followed quickly in what is now generally spoken of as "The Battle of
the Rivers."

Position after position was taken by the English, only to be lost
again; now the Germans were driven back, and again, although on the
whole progress was made, the English were driven back, but all the time
carnage and bloodshed continued.

Every day and all through the days the great guns poured forth red-hot
death.  Every day the welter of blood went on.

We in England read in our newspapers that a great flanking movement was
taking place which was eventually either to wipe out or capture General
von Kluck's Army, and for this, day after day, we waited in vain.

We were told that the Germans were surrounded by a ring of steel, from
which, except a miracle took place, they could not escape; but somehow
there was an opening in the ring of steel, and nothing decisive took
place.  In the minds of many, conviction grew that it might be years
before the war, brought about by the Germans, would come to an end.

The soldiers at the front knew little of this.  I, who have received
letters from more than one of them, learned that they, who were in the
very thick of the fighting, knew practically nothing of the trend of
the war.  The interest of each regiment was largely confined to the
little space it occupied.

All the soldiers knew was that they were advancing slowly, and that
instead of the German army's reaching Paris, it was steadily going
backward.

Tragedy ceased to be tragedy, because it became so commonplace; death
was an everyday event, and men grew almost careless of it.  "It may be
my turn to-day," they said one to another, with a grim laugh; and some
of them, even when they were wounded, jested about their sufferings.

This, however, Bob could not help noticing; he was more and more
trusted by his Colonel, and, although he was in a subordinate position,
work of importance was often entrusted to him.  Especially was this the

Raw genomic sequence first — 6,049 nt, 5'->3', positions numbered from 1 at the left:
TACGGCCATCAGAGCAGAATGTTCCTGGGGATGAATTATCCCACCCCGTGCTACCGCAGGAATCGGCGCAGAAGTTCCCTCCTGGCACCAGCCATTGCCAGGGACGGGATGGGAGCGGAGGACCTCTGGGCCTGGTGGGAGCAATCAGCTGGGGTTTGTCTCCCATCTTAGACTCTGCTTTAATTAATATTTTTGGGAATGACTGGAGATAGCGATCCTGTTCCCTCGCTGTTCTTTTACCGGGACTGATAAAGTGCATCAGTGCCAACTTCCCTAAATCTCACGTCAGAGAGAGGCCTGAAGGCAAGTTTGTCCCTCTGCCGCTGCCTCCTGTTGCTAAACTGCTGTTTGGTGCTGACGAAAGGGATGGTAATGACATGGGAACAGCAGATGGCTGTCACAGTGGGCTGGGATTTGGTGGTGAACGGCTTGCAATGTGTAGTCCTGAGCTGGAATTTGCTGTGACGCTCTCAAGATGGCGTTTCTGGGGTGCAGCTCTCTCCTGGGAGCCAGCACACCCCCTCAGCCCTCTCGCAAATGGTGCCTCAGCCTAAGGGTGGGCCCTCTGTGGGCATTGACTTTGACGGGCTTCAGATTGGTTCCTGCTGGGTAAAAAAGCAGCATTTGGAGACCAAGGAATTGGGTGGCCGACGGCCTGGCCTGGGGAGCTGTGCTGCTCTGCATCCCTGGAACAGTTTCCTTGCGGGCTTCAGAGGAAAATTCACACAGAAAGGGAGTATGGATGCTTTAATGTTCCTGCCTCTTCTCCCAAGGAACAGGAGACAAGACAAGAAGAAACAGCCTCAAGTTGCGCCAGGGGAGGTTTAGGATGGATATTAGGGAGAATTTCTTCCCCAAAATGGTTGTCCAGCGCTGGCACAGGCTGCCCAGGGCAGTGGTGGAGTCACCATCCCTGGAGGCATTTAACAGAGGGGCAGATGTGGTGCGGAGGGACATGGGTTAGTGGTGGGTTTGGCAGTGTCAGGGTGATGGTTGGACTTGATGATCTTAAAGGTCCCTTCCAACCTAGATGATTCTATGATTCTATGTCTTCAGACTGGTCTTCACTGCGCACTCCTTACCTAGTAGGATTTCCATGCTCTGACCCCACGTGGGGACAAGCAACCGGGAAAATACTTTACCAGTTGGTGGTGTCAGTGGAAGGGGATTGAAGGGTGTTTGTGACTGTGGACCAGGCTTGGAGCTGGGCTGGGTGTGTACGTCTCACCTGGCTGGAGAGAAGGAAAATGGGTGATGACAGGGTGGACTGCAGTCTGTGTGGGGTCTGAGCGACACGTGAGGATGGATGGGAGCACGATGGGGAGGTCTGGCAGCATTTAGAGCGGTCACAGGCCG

case after an incident, which, in one form or another, was repeated all
along the battle-line.

One morning a young officer came to him saying that he had been
requested to obtain information which Bob had gathered the day before,
and concerning which a new line of action had to be taken.

This young officer was an utter stranger to Bob, but, seeing he
possessed the necessary papers, he spoke to him freely.

"We had a great day yesterday," he said.

"We shall have a greater to-morrow," was Bob's reply.

A few minutes later the two were eagerly discussing what would probably
take place, and Bob found himself giving away information of great
importance.

"I wish I could talk German," said the young officer presently.  "I had
heaps of chances whilst I was at school, but, like a fool, I neglected
them."

"Why, what would you do?" asked Bob.

"I would find my way to the enemies' camp," was the reply; "and I would
learn what they are up to; it would be a great advantage to us.  It is
said that our lines are filled with German spies."

"I suppose spies are necessary," was Bob's reply; "but, somehow, spying
does not fall in with our ideas; still, I suppose we have to use them."

"Those Germans are such mean devils," was Captain Rivers' retort;
"there's no dirty work they aren't prepared to do; still, if I only
knew German, I would be a match for 'em.  I suppose you do not happen
to know German?"

Bob did not reply, but he looked at the other keenly, noticing his
fair, smooth, ruddy face and altogether innocent appearance.  Then a
suspicion was born in his mind.  "Wait a minute, will you?" he said,
and then, calling a soldier, told him to fetch Lieutenant Proctor, as
he wished to speak to him.

"What's up, Nancarrow?" said Proctor, when he came.

"I want to know how poor Trevanion is getting on have you heard
anything?"

"He has been removed to a hospital at C----," replied Proctor; "as you
know, he was not well enough to be sent back to England.  I'm afraid it
will be a long time before he is well again."

"Let's see, who is taking his place?"